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World War II Japanese Soldier Documents

Haydn

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My wife's Great Grandfather came in possession of these documents during the war. I would greatly appreciate it if someone could translate them. Thank you in advance.
 

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mdchachi

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These two pages are the same. It looks like one of them was cleaned up by photoshop. It's a list of dependents for the Nakata family, names, birthdates, etc. The first date on the document is 1940.
Others will be able to give more details.
 

Haydn

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Thanks for your reply. I just took these photos from my phone using the original and very fragile I might add, documents. These are original unaltered photos.
 

mdchachi

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Thanks for your reply. I just took these photos from my phone using the original and very fragile I might add, documents. These are original unaltered photos.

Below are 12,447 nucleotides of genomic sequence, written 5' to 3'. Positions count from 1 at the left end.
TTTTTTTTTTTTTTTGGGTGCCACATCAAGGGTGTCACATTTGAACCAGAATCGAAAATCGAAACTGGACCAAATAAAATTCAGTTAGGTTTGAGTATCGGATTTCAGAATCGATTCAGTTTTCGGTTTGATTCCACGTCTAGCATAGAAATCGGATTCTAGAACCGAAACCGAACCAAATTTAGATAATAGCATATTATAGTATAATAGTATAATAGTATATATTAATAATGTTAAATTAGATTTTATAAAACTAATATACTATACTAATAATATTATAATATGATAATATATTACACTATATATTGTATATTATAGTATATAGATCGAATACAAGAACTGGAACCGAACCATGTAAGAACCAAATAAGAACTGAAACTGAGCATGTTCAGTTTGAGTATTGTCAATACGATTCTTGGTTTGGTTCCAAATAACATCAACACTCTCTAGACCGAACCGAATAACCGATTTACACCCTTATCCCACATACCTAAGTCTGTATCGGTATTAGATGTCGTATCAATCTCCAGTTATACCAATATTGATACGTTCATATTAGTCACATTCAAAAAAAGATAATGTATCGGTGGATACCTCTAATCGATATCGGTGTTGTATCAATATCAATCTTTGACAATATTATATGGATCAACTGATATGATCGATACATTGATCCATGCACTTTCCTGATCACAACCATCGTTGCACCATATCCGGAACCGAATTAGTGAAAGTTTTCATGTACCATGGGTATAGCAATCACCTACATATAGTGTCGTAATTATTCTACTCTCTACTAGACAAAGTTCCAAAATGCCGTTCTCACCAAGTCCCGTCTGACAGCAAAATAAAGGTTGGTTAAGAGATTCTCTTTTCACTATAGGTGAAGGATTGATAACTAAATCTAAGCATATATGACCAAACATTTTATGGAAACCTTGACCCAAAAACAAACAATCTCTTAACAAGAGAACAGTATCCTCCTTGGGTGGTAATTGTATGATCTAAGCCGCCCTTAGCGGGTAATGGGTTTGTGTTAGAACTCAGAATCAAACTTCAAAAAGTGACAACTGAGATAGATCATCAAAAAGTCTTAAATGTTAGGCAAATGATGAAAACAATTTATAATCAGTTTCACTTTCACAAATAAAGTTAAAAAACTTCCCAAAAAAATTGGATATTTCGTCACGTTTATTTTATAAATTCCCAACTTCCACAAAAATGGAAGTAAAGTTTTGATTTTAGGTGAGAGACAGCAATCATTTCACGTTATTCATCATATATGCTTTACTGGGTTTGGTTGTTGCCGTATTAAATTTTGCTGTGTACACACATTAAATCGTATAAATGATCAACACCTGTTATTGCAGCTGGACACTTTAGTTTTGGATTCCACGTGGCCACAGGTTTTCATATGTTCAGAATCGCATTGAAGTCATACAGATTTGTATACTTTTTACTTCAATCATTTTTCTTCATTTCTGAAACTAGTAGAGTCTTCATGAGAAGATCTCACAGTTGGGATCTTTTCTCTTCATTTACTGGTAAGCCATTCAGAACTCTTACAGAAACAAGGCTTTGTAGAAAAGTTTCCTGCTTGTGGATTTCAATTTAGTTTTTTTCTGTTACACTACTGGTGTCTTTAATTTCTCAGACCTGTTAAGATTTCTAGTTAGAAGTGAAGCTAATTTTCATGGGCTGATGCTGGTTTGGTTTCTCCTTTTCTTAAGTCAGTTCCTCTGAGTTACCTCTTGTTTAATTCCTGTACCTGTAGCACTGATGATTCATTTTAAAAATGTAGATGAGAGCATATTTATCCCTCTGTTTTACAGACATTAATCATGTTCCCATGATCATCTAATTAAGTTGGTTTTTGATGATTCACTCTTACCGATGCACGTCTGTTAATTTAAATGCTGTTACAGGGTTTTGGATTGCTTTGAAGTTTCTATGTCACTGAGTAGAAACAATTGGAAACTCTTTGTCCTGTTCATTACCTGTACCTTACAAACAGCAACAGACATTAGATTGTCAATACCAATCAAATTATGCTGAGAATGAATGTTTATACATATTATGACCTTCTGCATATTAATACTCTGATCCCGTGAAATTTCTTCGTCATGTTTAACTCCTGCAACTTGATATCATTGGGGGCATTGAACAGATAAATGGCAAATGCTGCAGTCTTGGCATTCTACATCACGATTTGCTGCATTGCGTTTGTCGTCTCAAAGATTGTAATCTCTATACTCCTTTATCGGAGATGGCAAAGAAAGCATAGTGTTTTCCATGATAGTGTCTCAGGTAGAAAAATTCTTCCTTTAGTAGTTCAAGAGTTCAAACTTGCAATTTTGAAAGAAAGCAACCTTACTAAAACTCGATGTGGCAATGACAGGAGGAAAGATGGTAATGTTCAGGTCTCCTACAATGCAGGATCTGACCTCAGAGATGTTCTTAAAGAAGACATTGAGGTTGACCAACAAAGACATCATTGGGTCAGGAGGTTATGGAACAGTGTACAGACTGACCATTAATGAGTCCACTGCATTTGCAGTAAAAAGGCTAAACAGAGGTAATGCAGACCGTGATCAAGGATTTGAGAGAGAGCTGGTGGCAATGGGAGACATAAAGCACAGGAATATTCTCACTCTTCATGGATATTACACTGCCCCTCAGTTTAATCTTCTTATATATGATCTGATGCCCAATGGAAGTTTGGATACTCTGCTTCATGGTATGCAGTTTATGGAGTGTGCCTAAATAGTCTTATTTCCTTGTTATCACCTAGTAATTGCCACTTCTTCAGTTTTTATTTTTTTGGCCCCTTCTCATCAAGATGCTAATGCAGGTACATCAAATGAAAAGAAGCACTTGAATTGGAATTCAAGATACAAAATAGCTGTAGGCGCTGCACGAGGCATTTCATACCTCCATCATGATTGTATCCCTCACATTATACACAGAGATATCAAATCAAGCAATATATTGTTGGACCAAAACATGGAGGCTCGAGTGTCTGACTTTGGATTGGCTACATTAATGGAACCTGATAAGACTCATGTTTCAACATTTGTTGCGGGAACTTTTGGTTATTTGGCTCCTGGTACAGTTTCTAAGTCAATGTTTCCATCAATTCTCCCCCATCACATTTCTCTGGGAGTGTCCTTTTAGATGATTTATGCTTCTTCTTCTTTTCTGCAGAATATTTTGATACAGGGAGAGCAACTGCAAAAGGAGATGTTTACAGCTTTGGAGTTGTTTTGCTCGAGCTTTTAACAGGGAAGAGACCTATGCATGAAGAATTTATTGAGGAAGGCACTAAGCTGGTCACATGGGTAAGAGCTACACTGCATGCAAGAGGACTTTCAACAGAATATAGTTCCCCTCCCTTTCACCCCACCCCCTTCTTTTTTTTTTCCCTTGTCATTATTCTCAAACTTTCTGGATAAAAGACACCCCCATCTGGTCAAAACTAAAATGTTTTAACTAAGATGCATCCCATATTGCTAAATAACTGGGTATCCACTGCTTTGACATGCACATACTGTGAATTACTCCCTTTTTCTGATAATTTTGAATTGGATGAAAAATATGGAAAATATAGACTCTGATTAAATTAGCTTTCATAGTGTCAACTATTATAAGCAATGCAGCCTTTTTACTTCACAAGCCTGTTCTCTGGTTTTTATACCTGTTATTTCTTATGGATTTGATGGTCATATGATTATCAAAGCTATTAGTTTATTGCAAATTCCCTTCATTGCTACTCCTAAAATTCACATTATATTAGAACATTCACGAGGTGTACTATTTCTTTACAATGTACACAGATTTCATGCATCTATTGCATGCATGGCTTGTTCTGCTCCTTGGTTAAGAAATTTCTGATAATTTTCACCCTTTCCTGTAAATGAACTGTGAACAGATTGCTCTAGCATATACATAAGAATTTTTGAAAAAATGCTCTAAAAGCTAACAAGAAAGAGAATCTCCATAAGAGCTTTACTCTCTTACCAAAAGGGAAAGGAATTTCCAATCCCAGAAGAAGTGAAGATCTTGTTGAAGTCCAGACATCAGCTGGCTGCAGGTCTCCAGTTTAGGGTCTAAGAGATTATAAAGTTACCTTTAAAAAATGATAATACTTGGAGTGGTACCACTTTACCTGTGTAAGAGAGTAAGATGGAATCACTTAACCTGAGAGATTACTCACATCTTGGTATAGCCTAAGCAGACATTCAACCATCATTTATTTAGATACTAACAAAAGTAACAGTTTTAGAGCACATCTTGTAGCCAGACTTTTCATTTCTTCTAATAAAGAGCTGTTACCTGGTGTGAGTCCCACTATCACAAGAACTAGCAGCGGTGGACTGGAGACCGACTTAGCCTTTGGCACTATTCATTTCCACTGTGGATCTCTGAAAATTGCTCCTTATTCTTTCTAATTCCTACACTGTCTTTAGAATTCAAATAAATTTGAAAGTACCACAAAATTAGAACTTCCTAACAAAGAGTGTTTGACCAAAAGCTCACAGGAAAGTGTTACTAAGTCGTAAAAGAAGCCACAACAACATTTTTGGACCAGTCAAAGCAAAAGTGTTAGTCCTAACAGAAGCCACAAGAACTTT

You're saying they are two different pages? One must be a copy. Handwriting is the same. Even folds are the same. The most obvious difference is that one doesn't have the stamp mark.
 

Majestic

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As mdchachi says, its a page from what looks like an old family register. Not of any value unless they are your relatives.
 

Haydn

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Yes they are two different pages. The paper has the consistency of crepe paper and it's see through. It's definitely not a photo copy but a hand written copy. I'd like to see about getting these back to the Japanese family this would belong too. I know that would be a lengthy process but I feel would be worth trying.
 

Toritoribe

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No, that's a photo copy, and not a hand-written copy. As you can see below, they are completely the same.

reference 1.jpg

reference 2.jpg


As mdchachi-san wrote, it's a list of dependents for an extra dependency allowance. The first date "August 18, 1940" was the date when the Imperial edict regarding the extra allowance was issued. The document was written (or submitted) by 仲田栄光 Nakata(or Nakada) Eikō, a teacher of Izena Village National Elementary School, to 新崎寛政 Arasaki(or Shinzaki) Hiromasa, the manager of Shimajiri Local Office in Okinawa on February 28, 1945.
 

mdchachi

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Thinking a little more about this, it must be a carbon-copy, not a photocopy. Given the age and the type of paper it's the only way. And that would explain some of the smudging you can see.
 

Toritoribe

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Ah, yes, it must be so. "Carbon-copy" also clearly explains the reason why some strokes written with a weak pen pressure were lost in the picture 1 (stamped one).
 
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